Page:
1:30 PM CDT | October 12, 2018
Let the title of this discussions sink in for a moment... Here we are in mid-October, and we are talking about Winter Weather in Texas! This is such a fascinating weather pattern we are watching unfold before our eyes. I continue to see similarities to the winter of 2009-10. There are was an article published in August that outlined winters that featured an El Nino following a La Nina. There have been a total of four winters over the last few decades that met this criteria. One of these was the winter of 2009-10. In a later article that month, I stated the following: "In 2009, the heat finally broke in Texas during September. Temperatures were normal across South Central Texas, and they were anywhere from 1*F to 3*F below normal elsewhere. The state also saw normal to above-normal rainfall as well. Will history repeat itself next month?"
Not only was September cooler than normal across the heart of the state, but it was a record wet month for many. Now that we are in October, let's compare the temperature anomalies in 2009 to what we have seen so far this month. Look how cold it was in the Central United States during October back in 2009.
Notice the cold temperature anomalies to our north? Texas has been above normal so far this month, but this will come to an end soon. We have a significant cold front on the way that will push through the state Sunday-Sunday night. Temperatures will be WELL below normal with a chance for accumulating snow in the Texas Panhandle. Yes, that is correct. Light snow accumulations are possible, particularly from the Amarillo area and points north and northwest. Freezing Drizzle is also a potential concern. Places like Dallas may struggle to reach 50*F on Monday! This is incredible for October, and it will put a dent in the warm temperature anomalies. Temperatures will be slow to moderate next week and will continue to be below normal for many areas.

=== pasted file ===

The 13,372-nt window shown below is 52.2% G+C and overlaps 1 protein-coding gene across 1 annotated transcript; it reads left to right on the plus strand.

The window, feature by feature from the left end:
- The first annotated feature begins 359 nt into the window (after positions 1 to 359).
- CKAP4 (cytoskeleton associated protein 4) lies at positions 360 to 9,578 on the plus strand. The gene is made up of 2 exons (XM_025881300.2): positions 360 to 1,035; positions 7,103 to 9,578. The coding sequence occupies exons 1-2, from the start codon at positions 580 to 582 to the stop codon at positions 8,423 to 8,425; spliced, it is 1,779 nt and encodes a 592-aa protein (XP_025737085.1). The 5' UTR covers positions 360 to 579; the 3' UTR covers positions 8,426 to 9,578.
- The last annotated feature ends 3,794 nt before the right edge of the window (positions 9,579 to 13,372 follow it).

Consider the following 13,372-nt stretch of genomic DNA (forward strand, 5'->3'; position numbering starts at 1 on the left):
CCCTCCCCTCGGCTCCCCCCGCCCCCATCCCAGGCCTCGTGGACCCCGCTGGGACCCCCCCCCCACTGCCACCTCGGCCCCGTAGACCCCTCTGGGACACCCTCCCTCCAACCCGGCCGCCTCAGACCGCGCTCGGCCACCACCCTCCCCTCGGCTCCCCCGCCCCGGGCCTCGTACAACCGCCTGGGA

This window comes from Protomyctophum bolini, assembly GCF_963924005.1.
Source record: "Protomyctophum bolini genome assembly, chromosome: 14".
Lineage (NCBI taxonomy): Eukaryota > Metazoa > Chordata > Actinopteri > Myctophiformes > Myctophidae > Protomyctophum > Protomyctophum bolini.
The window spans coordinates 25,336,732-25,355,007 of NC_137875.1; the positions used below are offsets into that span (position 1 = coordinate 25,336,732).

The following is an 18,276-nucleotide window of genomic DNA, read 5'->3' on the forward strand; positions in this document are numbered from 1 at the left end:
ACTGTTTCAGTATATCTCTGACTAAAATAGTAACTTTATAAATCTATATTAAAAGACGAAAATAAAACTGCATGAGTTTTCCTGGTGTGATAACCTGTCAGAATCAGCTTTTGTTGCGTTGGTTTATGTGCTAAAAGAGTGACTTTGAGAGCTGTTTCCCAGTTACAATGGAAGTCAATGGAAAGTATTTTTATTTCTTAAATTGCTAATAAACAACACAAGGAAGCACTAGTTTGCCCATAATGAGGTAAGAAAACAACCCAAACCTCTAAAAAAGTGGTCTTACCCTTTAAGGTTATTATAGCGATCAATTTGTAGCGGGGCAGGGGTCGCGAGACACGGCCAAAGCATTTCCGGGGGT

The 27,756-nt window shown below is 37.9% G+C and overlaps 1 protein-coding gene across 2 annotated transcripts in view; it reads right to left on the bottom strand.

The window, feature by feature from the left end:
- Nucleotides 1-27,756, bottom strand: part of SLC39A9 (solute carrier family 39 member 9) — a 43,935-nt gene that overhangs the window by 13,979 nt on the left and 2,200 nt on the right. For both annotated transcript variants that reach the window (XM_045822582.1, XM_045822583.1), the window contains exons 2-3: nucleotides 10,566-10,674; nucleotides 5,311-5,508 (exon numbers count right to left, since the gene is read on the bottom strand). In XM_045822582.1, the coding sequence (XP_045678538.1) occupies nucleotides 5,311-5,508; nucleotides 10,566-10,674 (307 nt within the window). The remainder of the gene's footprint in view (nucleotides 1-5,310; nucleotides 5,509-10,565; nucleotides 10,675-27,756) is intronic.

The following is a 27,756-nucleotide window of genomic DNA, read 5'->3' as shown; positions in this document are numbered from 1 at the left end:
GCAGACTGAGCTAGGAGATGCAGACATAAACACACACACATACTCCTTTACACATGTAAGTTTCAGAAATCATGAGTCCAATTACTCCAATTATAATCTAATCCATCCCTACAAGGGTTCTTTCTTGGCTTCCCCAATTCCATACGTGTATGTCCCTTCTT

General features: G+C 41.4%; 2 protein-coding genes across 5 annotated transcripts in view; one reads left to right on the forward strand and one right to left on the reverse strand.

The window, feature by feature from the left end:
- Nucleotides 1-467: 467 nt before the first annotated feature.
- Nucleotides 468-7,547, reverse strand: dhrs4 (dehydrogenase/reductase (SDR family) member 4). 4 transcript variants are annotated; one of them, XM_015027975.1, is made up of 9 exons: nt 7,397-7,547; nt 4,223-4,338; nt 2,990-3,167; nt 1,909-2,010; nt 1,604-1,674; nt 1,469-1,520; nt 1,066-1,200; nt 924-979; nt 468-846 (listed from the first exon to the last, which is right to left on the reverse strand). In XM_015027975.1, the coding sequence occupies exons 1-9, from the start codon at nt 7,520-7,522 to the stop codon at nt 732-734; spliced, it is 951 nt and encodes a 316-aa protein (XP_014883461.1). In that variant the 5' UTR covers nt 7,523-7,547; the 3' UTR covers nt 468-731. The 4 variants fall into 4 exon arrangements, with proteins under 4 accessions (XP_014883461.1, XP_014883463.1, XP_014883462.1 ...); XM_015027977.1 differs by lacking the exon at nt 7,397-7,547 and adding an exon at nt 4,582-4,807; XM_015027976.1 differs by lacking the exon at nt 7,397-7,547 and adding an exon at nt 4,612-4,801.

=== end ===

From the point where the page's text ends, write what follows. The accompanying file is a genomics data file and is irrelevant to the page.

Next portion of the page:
Starting tonight, the risk for flooding and even severe weather will increase. Lift will increase ahead of the remnants of Tropical Storm Sergio this evening. We will see showers and storms develop in the west. A few Severe Storms will be possible into early Saturday across western portions of the state. Large Hail is the primary hazard, followed by wind and isolated tornadoes. The Tornado Risk will increase tomorrow as a surface low develops in western North Texas. There is some uncertainty in regards to the location of the warm front during the afternoon. Most of the weather models show this front lifting into the I-20 corridor by late afternoon. Others keep it to the south of I-20. The evolution of tonight and tomorrow morning's activity will have an impact on how far north the warm front is able to retreat. The current thinking is that the surface low will develop near Abilene by early afternoon and track eastward into the Dallas-Fort Worth area by sunset. The latest outlook from the Storm Prediction Center shows the greatest risk near and to the south and west of DFW Airport tomorrow. I believe this is reasonable, but I do expect some adjustments over the next 24 hours.
What hazards could we see? Supercells will be possible, especially near and to the southeast of the surface low and in the vicinity of the warm front. If we see pockets of moderate instability develop near/south of the warm front, Half Dollar to Ping Pong Ball-size Hail, Damaging Winds to 65 MPH, and isolated Tornadoes are a possibility with the most intense storms. Not everyone will see Severe Weather tomorrow, but the possibility exists for those in the risk areas.
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